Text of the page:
Samuel Ivin

Lingering Ghosts

Lara Plavčak graduated in art history and cultural studies. In 2011, she graduated from the School of Curatorial Practices and Critical Writing World of Art. To date, she has curated more than 50 major and minor exhibitions individually or in collaboration, and participated in many others in the role of the project manager or assistant at various venues in Slovenia and abroad. Between 2015 and 2019, she collaborated with the Ljubljana Short Film Festival FeKK and the Kraken Association in organizing film screenings equipped with audio description for blind people and subtitles for deaf people. In 2014, as an external co-worker at Kino Šiška, she established the zine collection and public reading room ZINE VITRINE, which today counts more than 400 pieces. In 2016, with the opening of the DobraVaga gallery, she upgraded the zine program with monthly exhibitions, workshops, sales selection, and lectures, and led it until September 2019. In 2017, she co-curated the group exhibition Zines! Contemporary Zine Production at MGLC, Ljubljana, which was based on many years of research into the contemporary production of art zines in Slovenia and internationally. From 2016 to 2018, she worked at the World of Art school and SCCA, Center for Contemporary Arts – Ljubljana. From February 2018 to September 2019, she was employed as a project manager for visual, audiovisual, and intermedia arts at the Kino Šiška Center for Urban Culture, where she prepared the program and annually produced more than 100 events organized by Kino Šiška or co-produced with other public institutions and NGOs. Since October 2019, she works as Assistant Director of SCCA-Ljubljana.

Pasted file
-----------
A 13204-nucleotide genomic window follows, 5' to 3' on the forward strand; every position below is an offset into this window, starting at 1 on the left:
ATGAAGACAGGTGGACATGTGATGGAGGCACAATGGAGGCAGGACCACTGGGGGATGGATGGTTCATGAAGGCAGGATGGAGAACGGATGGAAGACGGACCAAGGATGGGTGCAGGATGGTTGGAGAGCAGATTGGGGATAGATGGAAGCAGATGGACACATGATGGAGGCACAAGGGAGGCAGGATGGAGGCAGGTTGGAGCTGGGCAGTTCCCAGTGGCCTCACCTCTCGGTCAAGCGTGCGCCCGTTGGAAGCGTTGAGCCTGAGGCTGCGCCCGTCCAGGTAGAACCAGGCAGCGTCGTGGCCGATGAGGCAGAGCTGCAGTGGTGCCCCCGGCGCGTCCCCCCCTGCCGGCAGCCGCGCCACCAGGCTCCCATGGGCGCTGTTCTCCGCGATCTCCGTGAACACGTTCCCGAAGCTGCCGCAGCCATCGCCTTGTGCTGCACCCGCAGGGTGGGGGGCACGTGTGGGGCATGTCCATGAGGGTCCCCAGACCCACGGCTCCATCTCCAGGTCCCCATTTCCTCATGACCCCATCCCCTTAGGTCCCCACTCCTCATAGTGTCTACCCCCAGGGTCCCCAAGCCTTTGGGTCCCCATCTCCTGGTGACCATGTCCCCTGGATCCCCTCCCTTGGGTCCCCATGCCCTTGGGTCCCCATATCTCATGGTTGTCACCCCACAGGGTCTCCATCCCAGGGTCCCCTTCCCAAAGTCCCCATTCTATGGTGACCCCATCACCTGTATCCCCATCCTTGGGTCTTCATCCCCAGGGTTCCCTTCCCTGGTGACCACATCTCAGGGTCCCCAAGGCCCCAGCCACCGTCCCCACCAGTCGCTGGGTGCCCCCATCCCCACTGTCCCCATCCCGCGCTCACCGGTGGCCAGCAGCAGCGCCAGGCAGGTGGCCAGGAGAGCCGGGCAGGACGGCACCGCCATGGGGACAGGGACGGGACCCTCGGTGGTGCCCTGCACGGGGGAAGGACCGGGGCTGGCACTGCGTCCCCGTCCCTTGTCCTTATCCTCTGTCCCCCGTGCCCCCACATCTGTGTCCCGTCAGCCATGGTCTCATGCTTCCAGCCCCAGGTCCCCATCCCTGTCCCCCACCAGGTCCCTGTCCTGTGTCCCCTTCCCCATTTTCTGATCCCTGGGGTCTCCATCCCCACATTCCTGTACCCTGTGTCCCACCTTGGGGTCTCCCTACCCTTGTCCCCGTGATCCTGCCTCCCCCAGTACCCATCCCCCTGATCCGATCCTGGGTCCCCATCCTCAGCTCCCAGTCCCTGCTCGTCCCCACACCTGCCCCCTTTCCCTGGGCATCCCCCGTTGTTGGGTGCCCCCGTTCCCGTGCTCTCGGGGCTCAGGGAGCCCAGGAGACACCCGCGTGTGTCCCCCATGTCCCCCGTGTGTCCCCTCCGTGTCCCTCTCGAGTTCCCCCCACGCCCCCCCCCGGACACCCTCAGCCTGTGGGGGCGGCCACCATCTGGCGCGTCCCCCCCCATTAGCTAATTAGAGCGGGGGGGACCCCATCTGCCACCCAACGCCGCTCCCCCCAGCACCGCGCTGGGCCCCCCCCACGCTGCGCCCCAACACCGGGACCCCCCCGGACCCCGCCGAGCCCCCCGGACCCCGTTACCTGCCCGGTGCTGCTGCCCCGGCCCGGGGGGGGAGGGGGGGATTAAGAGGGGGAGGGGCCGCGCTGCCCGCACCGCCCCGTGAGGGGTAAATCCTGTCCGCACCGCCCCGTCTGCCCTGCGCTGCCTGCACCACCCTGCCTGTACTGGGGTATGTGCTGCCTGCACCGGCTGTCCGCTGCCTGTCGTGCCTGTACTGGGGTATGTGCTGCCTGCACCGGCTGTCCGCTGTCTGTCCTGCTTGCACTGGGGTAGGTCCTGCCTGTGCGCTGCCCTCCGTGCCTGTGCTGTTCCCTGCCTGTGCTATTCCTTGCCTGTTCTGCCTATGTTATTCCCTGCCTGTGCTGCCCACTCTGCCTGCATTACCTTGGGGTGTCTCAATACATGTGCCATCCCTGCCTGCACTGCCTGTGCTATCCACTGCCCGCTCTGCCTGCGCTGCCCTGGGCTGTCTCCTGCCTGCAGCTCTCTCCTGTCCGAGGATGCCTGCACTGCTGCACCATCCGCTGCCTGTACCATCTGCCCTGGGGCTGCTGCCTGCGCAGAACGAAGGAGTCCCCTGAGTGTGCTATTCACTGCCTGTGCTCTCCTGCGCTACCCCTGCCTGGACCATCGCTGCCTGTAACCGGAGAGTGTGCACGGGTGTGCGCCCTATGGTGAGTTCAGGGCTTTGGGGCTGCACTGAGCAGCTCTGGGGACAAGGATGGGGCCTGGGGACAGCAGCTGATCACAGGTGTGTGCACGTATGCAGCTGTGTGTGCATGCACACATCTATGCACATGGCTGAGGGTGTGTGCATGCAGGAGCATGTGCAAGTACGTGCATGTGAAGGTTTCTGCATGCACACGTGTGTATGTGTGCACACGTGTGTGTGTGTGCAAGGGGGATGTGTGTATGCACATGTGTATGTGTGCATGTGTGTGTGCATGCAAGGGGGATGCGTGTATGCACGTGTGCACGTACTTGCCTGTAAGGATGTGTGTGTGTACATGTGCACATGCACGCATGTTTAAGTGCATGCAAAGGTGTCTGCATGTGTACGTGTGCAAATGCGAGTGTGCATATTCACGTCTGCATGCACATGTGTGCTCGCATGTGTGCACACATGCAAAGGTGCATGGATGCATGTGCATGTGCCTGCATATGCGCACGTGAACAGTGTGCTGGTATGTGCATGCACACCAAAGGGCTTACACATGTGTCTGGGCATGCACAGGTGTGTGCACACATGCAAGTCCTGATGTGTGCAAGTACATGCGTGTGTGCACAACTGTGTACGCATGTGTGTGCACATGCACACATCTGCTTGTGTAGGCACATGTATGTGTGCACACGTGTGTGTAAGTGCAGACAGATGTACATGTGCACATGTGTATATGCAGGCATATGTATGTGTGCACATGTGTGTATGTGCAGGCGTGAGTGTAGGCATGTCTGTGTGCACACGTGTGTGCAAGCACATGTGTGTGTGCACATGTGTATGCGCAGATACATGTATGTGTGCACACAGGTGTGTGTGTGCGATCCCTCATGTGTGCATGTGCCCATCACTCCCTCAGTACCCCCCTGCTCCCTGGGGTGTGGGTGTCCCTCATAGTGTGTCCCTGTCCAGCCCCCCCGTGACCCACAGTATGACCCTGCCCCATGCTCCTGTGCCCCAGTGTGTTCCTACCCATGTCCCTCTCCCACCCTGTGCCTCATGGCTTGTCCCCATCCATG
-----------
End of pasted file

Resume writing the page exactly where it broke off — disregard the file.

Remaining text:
Lara Plavčak graduated in art history and cultural studies. In 2011, she graduated from the School of Curatorial Practices and Critical Writing World of Art. To date, she has curated more than 50 major and minor exhibitions individually or in collaboration, and participated in many others in the role of the project manager or assistant at various venues in Slovenia and abroad. Between 2015 and 2019, she collaborated with the Ljubljana Short Film Festival FeKK and the Kraken Association in organizing film screenings equipped with audio description for blind people and subtitles for deaf people. In 2014, as an external co-worker at Kino Šiška, she established the zine collection and public reading room ZINE VITRINE, which today counts more than 400 pieces. In 2016, with the opening of the DobraVaga gallery, she upgraded the zine program with monthly exhibitions, workshops, sales selection, and lectures, and led it until September 2019. In 2017, she co-curated the group exhibition Zines! Contemporary Zine Production at MGLC, Ljubljana, which was based on many years of research into the contemporary production of art zines in Slovenia and internationally. From 2016 to 2018, she worked at the World of Art school and SCCA, Center for Contemporary Arts – Ljubljana. From February 2018 to September 2019, she was employed as a project manager for visual, audiovisual, and intermedia arts at the Kino Šiška Center for Urban Culture, where she prepared the program and annually produced more than 100 events organized by Kino Šiška or co-produced with other public institutions and NGOs. Since October 2019, she works as Assistant Director of SCCA-Ljubljana.

Samuel Ivin, a British photographer of the younger generation, has in his photo book Lingering Ghosts, which mimics the standardized image of passports, collected 28 bust portraits of asylum seekers, who wait from several months to more than twenty years for an answer to or approval of their status application. The artist has physically disfigured these photos of refugees by scratching out the areas around their eyes with sandpaper and a chisel, thus portraying them as anonymous subjects.